Liberty Global and Telefónica will combine the British operations of their respective subsidiaries, Virgin Media and O2, in a £31.4bn ($38bn) agreement.

Known as Project Pink, the new joint venture will see both businesses take an equal 50 percent stake - should it receive regulatory approval.

This deal unites the UK’s second-largest broadband network with mobile operator O2, which has 26 million customers and 34 million non-direct clients, via brands such as Tesco Mobile. The agreement values O2 at £12.7bn ($16bn) and Virgin Media at £18.7bn ($22bn), including their respective debts of about £18bn ($21bn), the group said.

The two companies will form the largest fixed mobile provider in the UK – O2

Bright future ahead

As part of the deal, Telefónica will receive £5.7bn ($7bn) in cash to help it reduce its debt, along with an equalizing payment from Liberty Global of £2.5bn ($3bn).

Liberty Global will take £1.4bn ($1.7bn) in cash after spinning off Virgin Media’s Irish business, which will not be included in the merger with O2.

The new partnership expects to invest £10bn ($12bn) in the UK over the next five years. Forecasts expect the business will bring in £11bn ($13bn) in revenue and have a combined portfolio of 46 million customer accounts by 2021.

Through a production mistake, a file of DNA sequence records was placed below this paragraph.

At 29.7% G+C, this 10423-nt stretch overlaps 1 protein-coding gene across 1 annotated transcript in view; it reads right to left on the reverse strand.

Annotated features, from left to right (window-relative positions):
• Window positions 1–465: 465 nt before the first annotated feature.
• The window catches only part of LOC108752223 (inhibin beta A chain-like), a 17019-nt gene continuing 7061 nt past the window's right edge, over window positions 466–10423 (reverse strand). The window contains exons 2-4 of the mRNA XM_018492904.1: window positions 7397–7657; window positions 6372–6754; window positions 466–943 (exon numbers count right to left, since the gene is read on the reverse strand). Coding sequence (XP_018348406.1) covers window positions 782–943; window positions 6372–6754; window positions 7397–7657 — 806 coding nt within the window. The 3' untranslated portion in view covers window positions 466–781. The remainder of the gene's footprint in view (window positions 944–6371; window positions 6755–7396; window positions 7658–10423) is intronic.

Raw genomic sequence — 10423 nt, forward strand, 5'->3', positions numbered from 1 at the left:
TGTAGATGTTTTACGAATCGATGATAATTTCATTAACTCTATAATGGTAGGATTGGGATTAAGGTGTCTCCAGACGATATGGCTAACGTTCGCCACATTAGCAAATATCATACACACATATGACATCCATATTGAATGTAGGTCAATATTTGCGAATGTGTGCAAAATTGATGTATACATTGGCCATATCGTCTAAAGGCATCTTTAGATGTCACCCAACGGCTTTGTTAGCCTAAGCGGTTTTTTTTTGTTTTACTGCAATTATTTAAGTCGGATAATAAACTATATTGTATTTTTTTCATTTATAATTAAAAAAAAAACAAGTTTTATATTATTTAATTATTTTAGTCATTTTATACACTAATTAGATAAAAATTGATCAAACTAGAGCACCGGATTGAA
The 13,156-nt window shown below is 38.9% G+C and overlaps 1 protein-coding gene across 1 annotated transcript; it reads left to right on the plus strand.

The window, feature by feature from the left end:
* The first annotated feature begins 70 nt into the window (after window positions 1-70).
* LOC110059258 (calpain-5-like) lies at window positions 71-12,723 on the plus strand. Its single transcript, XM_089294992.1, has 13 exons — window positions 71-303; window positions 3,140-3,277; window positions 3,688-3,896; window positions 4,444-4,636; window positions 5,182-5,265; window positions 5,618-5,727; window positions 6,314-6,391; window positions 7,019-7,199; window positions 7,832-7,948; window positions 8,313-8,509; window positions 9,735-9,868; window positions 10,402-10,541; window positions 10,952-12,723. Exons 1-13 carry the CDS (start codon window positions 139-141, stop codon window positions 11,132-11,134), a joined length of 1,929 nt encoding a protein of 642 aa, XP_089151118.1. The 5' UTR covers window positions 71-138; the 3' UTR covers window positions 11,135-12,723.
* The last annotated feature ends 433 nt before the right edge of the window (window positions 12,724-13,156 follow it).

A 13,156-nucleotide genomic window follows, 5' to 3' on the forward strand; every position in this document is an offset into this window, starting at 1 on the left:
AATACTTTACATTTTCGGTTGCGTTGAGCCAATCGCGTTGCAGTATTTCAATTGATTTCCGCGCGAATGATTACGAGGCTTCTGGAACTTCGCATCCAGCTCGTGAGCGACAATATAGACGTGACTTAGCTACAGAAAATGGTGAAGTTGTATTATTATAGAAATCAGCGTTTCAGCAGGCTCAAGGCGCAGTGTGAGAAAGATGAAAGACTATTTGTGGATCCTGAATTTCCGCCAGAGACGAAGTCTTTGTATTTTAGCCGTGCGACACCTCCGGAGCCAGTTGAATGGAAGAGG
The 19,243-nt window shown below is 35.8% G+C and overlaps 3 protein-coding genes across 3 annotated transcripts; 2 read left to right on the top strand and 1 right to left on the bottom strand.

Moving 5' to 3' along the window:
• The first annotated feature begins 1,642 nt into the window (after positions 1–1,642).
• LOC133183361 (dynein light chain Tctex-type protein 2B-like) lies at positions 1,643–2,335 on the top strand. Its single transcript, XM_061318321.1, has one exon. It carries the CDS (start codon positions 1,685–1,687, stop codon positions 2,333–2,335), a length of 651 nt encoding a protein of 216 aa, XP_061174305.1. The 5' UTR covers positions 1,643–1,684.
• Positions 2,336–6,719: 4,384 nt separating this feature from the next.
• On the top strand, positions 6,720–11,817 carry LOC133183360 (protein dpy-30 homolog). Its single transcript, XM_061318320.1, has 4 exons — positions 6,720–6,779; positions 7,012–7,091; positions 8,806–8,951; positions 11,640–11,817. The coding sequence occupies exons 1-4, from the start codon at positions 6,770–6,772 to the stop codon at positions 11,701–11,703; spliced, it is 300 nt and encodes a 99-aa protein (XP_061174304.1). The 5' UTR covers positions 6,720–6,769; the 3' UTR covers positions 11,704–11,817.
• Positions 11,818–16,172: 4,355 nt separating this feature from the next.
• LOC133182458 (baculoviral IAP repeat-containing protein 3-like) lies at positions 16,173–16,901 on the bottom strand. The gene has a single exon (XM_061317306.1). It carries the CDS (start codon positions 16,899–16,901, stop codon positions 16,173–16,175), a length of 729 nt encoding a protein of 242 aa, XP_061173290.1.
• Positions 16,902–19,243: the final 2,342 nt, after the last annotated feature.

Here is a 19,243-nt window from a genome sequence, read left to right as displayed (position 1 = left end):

Virgin Media’s existing three million mobile customers from EE will be moved over to O2’s network.

Mike Fries, Liberty Global CEO, will become the new chairman of the merged company. “We couldn’t be more excited about this combination," he said.

"Virgin Media has redefined broadband and entertainment in the UK with lightning fast speeds and the most innovative video platform. And, O2 is widely recognized as the most reliable and admired mobile operator in the UK, always putting the customer first. With Virgin Media and O2 together, the future of convergence is here today.

"We’ve seen the benefit of fixed-mobile-convergence first-hand in Belgium and the Netherlands. When the power of 5G meets 1 gig broadband, UK consumers and businesses will never look back.”

José María Álvarez-Pallete, chairman and chief executive of Telefónica, said: “Combining O2’s number-one mobile business with Virgin Media’s superfast broadband network and entertainment services will be a game-changer in the UK.”

Consumer group Which? called on the Competition and Markets Authority to investigate the deal.